Dismiss Notice
Join Physics Forums Today!
The friendliest, high quality science and math community on the planet! Everyone who loves science is here!

Fourier series of a piecewise function

  1. Jul 5, 2011 #1

    i'm going through this question.
    firstly how would the graph look like?
    at first i thought it would be http://i.imgur.com/XfVCK.png the top graph drawn, but then i thought maybe it's the bottom one.
    if it was the bottom one then it'd be easier for me to do the question, since it'd be an odd function, and i dont quite understand how i can substitute a value into the x for that f(x + 2pi) = f(x) line and from that, draw the -f(x) component, though i believe that means that the function repeats itself every 2pi interval?

    so is it the top graph or the bottom graph? i think it's top, since it'd have to repeat itself every 2pi.

    i'll continue the question and post up my working out so someone can validate if i'm doing it right (thanks).
  2. jcsd
  3. Jul 5, 2011 #2


    User Avatar
    Homework Helper

    It's the top graph, for the reason you mentioned: the top graph repeats itself every 2pi. I don't understand what you mean by this:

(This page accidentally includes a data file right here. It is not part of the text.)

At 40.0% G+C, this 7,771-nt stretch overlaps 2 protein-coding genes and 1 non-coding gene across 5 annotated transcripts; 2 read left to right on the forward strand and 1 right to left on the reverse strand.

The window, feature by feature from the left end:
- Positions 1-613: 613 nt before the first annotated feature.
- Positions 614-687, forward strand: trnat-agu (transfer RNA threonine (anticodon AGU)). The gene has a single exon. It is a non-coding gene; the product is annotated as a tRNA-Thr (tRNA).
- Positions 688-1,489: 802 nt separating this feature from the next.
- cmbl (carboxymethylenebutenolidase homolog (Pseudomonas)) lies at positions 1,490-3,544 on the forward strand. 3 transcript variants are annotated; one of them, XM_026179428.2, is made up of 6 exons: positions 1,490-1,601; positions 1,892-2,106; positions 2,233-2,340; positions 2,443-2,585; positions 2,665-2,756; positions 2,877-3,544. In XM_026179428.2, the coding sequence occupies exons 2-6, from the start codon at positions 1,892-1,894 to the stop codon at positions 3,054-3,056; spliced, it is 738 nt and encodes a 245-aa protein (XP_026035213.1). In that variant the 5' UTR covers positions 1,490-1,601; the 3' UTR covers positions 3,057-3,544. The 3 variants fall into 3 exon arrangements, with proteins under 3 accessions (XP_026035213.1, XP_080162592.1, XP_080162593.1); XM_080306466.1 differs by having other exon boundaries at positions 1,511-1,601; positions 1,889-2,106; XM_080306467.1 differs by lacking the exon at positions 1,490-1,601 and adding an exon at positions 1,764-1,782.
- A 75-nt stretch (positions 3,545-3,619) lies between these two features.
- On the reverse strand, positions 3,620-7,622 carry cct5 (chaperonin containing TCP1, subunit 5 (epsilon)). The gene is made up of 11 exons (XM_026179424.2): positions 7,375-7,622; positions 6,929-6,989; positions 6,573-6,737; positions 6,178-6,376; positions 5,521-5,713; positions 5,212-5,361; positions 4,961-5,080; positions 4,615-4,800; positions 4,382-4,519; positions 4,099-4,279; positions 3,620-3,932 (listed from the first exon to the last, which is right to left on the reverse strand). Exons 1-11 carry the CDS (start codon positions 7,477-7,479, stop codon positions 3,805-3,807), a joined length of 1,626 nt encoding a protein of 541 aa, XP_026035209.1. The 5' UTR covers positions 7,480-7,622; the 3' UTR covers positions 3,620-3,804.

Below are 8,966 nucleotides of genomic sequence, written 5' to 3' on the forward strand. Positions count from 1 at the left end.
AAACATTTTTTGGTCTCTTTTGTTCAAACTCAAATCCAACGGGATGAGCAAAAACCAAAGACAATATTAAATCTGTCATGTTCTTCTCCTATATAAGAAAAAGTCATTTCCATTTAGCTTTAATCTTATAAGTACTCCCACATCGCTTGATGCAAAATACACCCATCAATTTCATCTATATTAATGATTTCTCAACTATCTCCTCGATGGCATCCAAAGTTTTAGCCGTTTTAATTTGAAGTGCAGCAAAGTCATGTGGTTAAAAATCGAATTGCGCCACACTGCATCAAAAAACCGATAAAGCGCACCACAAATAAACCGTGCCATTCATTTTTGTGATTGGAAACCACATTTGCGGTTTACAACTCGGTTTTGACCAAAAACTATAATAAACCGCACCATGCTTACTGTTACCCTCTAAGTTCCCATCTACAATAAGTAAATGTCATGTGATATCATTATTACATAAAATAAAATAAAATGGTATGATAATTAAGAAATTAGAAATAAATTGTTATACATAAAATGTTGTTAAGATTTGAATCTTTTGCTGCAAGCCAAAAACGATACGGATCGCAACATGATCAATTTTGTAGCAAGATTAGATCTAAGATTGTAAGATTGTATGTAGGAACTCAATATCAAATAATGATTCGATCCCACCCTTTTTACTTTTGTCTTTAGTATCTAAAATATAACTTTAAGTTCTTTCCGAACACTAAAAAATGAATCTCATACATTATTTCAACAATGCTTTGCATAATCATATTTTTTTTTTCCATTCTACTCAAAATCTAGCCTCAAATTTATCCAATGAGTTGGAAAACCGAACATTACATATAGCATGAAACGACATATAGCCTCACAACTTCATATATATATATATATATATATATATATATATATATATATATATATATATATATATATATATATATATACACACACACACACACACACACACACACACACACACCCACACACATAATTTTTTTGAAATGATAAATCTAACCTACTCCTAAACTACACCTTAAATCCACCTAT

If I want to know what the value of f(x) is for any x, I would keep on subtracting 2pi until x is between 0 and 2pi, since f(x+2pi)=f(x). I could then read the value off the function's definition.
  4. Jul 6, 2011 #3
    this answers my question lol, thanks.

    i'll post up my working out once i've done the question (or as much as i can).
  5. Jul 6, 2011 #4
  6. Jul 6, 2011 #5
    here are given formulae

  7. Jul 6, 2011 #6
  8. Jul 8, 2011 #7
  9. Jul 9, 2011 #8
    Okay, it looks mostly good, except for a couple things. First of all, in the a0 calculation, I'm not understanding where you said:
    [tex]\displaystyle \frac{1}{2L} \int_{-L}^{L} f(x) dx = \frac{1}{4L} \int_{-L}^{0} f(x) dx + \frac{1}{4L} \int_{0}^{L} f(x) dx [/tex]

    That should be [tex]\displaystyle \frac{1}{2L} \int_{-L}^{L} f(x) dx = \frac{1}{2L} \int_{-L}^{0} f(x) dx + \frac{1}{2L} \int_{0}^{L} f(x) dx [/tex]
    You already cut the limits of integration in half (going from -L to 0 instead of -L to L) so you don't need to cut the coefficient in half as well. It seems like that's what you did, because you did it again in the an and bn calculations. That error threw your answer off by a factor of (1/2).